By Stephen Makabila
One year after promulgation of the new Constitution, there are fears the rollout of devolution could run into fresh challenges.
There are rising concerns over an apparent systematic attempt to dilute devolution and enhance powers of the national government. G7 leaders on arrival from the ICC. Photo: File/Standard
G7 leaders on arrival from the ICC. Photo: File/Standard
But some experts say recent Government actions may look extreme but are necessary for the devolved structures to take off and hold.
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While the new Constitution separates powers and roles of the two-tier system, experts believe the tussle over devolved funds between Treasury and Ministry of Local Government is untimely.
They also say plans by the State to post county co-ordinators (CC) in the 47 units and a National Security Bill that locks out elected leaders at the counties from security matters may be tailored to weaken devolved governments.
"The danger is that we are likely to have parallel centres of power at the county level, with governors who understand the Constitution flexing their muscles against the county co-ordinators, who derive their powers from Nairobi," warns Mohamed Ali, a governance, peace and security consultant.
But political scientist Adams Oloo argues the Government has a right to post CCs to counties, given security is not a function of county governments under the new Constitution.
Another political scientist Frank Matanga of Masinde Muliro University agrees, saying in a unitary system of government like in Kenya, the national government has the overall powers over counties.
"There are various forms of devolution and it is only in an extreme situation like the US where regions have some higher level of autonomy. Our case is different because we still retain a unitary system where the national government will have control over the counties," added Prof Matanga.
Differences on the way the Government should undertake devolution have of late exposed rifts in the Grand Coalition, with Prime Minister Raila Odinga indicating disagreements that have seen his deputies Uhuru Kenyatta (Finance) and Musalia Mudavadi (Local Government) clash over devolved funds, was a manifestation of the old order fighting changes that have come with the Constitution.
It is reported the Office of the President has finalised plans to post 47 county co-ordinators as a way of restructuring the Provincial Administration.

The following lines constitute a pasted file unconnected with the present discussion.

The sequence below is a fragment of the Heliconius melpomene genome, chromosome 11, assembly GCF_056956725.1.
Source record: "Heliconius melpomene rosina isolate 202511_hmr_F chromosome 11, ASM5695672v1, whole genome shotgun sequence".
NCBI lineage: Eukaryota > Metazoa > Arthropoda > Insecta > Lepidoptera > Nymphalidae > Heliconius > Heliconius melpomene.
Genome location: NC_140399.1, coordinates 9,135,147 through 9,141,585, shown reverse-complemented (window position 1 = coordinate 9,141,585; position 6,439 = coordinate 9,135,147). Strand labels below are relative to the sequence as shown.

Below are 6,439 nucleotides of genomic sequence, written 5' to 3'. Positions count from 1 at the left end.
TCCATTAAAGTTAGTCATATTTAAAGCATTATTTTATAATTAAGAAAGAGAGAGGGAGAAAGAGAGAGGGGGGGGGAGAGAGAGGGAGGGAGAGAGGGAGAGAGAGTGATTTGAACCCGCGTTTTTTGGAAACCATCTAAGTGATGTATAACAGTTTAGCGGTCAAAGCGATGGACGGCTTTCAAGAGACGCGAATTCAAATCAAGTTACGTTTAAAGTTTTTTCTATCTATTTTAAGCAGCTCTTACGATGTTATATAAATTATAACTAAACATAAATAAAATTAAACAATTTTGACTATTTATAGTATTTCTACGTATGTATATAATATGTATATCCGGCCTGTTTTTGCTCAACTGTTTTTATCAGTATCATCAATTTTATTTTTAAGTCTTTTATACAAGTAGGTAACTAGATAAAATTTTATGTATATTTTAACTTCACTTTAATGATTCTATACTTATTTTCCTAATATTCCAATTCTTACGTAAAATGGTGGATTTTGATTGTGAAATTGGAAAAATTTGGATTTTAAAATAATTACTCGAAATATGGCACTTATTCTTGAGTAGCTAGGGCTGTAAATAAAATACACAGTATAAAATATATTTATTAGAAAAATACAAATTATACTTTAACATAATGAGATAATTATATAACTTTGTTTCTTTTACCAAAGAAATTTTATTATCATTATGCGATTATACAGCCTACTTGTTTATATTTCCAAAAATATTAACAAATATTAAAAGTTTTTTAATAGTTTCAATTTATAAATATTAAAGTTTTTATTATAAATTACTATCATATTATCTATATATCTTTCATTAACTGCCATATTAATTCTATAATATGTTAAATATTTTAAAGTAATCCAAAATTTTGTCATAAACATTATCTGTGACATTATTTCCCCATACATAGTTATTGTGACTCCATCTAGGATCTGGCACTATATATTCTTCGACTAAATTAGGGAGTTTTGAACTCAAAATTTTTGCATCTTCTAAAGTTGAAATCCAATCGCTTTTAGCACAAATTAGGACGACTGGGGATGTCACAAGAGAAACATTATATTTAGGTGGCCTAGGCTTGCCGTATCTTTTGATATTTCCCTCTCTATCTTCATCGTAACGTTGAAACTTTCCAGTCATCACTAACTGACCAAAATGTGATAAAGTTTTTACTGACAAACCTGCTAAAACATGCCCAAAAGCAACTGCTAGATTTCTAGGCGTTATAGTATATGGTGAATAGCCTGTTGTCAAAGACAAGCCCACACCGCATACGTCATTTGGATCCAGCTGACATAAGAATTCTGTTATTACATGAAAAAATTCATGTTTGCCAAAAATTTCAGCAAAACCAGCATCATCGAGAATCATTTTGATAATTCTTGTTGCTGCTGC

Provincial Administration Secretary Victor Okioma last week confirmed there were plans to deploy administrators to counties.
Sources at the OP have also indicated there is a hurry to install the CCs to give them time to handle security during the General Election next year.
Dr Ali says: "The proposal is misplaced and shows a fundamental error of judgement that is reminiscent of a static anti-reform mindset. The proposed county co-ordinators is equivalent of the Provincial Administration, an institution that has no legal, institutional efficacy and moral space in the new dispensation."
According to Ali, the fate of the Provincial Administration was sealed by the Constitution.
"The Constitution declined to offer substantive recognition to the Provincial Administration, except by providing an explicit road map on how it will be restructured. Instead, the Constitution unequivocally bestows the county administration to county governments. Article 183 (1) (C) says a county executive committee shall … manage and coordinate the functions of the county administration," added Ali.
He says control of the county administration by OP is tantamount to creating an administrative system that acts as an agent of the OP that could become another conveyer belt of ‘orders from above’.
Centres of power
"CCs operating side by side with the county government will water down ingredients of transparency and accountability. It creates multiple centres of power and avenues for the national government to meddle in the county affairs," added Ali.
Last year, there was uproar over reported plans by the Government to restructure the Provincial Administration and re-introduce paramount chiefs.
Immigration Minister Otieno Kajwang’ and MPs under the Parliamentary Caucus for Reforms termed the restructuring as unconstitutional.
Kajwang’ had argued if there was anything the Constitution was grounded on, it was on dismantling the Provincial Administration. The Government, he said, should be bold to tell PCs, DC, and chiefs to pack and go.
While Oloo agrees with Ali that CCs could create a parallel system to that of the county administration, he argues clashes can be minimised through coordinating of functions.
Matanga said: "What is important is that county governments must come-up with policies that do not contradict national policies."
On the row over finances, Raila the disagreement symbolises tension between the old order and the new order, adding it is the difference between keeping control within the central government and empowering local communities.
"People living in the various regions know their problems best. It is they who should decide how to invest their region’s share of the national cake, and that is what the new constitution promises," said the PM, during a public lecture at Strathmore University.
Kangu, when contacted by The Standard On Sunday, remained tight-lipped.
"I am not going to comment. The Government can do what it wants. We have finalised our part," said Kangu.